New triple decker roundabout project uncovers WWII unexploded bombs
Photo Credit To Highways England

New triple decker roundabout project uncovers WWII unexploded bombs

New triple decker roundabout project uncovers WWII unexploded bombs

Highways experts aiming to transform journeys on a vital part of the road network in North Tyneside had to go back to the classroom and delve into their history books as they started work on the multi-million pound scheme, it was revealed today.

Work on the £75m scheme to improve the A19 Coast Road roundabout is just months away from completion but starting work on site was far from simple as engineers had to check out the region’s war history.

As the region joins the nation in preparing to mark Armistice Day, Highways England has explained the meticulous work which had to be carried out before the project got off the ground.

Highways England’s project manager Julie Alexander said: “Safety is our number one priority and so before we start any project we have to carry out various vital types of work to ensure the ultimate improvement will be safe for everyone using it.

“Our work on the A19 involved detailed investigation into the bomb activity on the site. This showed that 2 high explosive bombs fell in the middle of the site during a raid on 30 April 1942 when six were dropped by a single aircraft.

“Thankfully no unexploded bombs remained on site so we could proceed. Armistice Day is a chance for us to remember the members of the armed forces who died in the line of duty and the impact it had on the people involved.”

An example of what a typical unexploded bomb would have looked like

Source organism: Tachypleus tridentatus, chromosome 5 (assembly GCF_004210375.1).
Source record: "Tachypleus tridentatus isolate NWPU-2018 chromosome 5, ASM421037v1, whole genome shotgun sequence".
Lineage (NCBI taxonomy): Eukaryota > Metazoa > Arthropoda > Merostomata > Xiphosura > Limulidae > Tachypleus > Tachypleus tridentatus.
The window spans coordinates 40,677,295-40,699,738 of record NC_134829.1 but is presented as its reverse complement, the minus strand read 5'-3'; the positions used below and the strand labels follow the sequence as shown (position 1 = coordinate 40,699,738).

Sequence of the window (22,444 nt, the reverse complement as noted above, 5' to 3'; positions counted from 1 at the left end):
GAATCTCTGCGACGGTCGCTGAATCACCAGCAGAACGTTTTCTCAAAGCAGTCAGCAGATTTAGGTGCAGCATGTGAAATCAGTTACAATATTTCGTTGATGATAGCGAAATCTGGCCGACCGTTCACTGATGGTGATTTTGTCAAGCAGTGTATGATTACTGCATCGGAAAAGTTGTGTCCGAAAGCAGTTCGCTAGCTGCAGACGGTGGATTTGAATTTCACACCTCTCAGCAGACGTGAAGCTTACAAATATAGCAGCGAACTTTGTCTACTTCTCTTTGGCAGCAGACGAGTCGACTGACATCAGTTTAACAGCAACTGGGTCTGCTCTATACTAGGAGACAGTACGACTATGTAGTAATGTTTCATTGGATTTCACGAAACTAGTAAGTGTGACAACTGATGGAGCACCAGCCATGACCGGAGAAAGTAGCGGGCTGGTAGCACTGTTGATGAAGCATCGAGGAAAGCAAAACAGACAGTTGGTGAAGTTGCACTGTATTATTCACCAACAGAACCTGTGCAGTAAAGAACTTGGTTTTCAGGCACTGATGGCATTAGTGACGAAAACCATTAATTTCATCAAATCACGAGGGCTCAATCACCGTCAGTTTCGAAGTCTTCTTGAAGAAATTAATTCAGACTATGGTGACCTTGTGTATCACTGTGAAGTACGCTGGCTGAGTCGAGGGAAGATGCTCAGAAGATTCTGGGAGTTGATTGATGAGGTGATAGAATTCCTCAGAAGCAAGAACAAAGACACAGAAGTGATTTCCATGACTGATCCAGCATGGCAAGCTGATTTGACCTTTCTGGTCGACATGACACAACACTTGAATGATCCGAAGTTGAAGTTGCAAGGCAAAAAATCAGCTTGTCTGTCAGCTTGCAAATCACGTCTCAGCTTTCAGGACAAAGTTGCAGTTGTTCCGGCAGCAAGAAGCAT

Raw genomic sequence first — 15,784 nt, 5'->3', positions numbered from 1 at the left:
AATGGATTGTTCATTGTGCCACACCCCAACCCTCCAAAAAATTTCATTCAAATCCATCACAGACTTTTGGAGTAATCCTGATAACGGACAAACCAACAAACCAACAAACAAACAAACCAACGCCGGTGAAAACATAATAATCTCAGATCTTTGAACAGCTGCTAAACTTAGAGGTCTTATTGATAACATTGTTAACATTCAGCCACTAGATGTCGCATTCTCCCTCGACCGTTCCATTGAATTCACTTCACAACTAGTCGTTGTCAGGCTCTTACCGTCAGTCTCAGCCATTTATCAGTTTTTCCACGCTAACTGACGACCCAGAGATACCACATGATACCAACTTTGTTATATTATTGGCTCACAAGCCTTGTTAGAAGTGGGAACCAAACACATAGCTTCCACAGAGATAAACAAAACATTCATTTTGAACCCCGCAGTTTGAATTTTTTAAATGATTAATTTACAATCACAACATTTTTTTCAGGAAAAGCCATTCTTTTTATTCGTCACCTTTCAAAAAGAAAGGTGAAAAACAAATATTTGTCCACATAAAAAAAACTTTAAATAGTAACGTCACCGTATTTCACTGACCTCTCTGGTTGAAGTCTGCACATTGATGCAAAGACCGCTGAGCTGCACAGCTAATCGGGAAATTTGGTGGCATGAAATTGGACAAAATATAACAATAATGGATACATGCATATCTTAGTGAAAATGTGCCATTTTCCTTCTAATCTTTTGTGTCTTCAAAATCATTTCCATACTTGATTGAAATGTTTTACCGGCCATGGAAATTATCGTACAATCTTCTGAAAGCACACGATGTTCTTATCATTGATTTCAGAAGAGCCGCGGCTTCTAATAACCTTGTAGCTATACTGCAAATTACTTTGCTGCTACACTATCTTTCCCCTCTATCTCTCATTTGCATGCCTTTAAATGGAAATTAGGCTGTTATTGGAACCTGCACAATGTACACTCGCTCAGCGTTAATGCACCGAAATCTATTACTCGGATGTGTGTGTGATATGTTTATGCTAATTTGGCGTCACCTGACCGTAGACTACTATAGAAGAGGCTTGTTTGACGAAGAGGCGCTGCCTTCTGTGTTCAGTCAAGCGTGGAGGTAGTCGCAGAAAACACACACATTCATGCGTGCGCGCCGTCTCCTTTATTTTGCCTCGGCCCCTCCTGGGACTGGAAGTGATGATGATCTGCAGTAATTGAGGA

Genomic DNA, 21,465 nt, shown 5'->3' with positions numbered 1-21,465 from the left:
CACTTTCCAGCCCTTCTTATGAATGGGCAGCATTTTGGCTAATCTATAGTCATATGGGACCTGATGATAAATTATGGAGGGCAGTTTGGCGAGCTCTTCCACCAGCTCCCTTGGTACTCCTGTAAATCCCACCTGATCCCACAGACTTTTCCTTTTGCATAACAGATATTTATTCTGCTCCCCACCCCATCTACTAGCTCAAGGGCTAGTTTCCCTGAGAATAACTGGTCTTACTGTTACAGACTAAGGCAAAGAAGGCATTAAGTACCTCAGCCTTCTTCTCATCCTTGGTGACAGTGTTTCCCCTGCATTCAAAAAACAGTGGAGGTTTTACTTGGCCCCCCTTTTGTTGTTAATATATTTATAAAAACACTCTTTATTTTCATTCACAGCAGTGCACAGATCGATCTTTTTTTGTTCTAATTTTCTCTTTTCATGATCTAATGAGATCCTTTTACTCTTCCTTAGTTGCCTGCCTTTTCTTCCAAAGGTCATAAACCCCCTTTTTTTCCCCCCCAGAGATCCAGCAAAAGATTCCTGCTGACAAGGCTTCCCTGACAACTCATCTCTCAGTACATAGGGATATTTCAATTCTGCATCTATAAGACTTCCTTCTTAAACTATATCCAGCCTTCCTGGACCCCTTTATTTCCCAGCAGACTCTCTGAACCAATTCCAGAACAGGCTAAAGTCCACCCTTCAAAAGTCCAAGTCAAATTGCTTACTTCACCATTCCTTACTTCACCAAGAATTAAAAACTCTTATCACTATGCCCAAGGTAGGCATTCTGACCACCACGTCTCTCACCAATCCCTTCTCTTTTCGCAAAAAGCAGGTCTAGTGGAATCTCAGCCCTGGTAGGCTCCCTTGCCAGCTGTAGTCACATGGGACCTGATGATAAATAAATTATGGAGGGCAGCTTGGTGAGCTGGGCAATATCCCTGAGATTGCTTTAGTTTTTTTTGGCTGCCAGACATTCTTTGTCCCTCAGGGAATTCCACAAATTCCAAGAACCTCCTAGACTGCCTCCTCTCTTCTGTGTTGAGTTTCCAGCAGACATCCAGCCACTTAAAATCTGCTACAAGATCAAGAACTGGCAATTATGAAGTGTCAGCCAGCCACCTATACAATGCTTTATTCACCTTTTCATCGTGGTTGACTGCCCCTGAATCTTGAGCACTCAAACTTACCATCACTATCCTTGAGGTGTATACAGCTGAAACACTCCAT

An example of what a typical unexploded bomb would have looked like

Over 70 years ago, long before the A19 Coast Road roundabout was built, the Luftwaffe, the German Air Force, started a sustained aerial attack on British cities targeting docks, industrial premises, power stations and airfields.

Strategic bombing during World War II saw the extensive use of both high explosive and incendiary bombs, although anti-personnel bombs and parachute mines were also used.

Tyneside in the North East was subjected to observation flights by the Luftwaffe in 1939 as they built up evidence of potential targets.

During WWII there were 250 air raid alerts in the region, with the first bombs falling in July 1940. The heaviest raids took place in 1941 and 1942.

In Tynemouth where Highways England is building the North East’s first triple decker roundabout there were 31 air raids which destroyed 447 houses with a further 1,659 properties damaged.

Records show that 2 high explosive bombs fell on the central part of the A19 Coast Road site but both are recorded as having exploded.

The A19 Coast Road scheme will see an extra layer added to the junction and back in August 80,000 cubic metres of soil was finally removed, enough to fill 32 Olympic sized swimming pools.

There are just four months left on the £75m scheme with improvements to the 1,175 metres of cycleway and an extra 247 metres will be created, gantries to be installed and the roundabout completely resurfaced left to complete.

The new road which will reduce congestion, improve journey time reliability for the 35,400 vehicles expected to use it on average a day and expected to improve safety and reduce collisions.

Post source : Highways England

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Anthony has worked in the construction industry for many years and looks forward to bringing you news and stories on the highways industry from all over the world.

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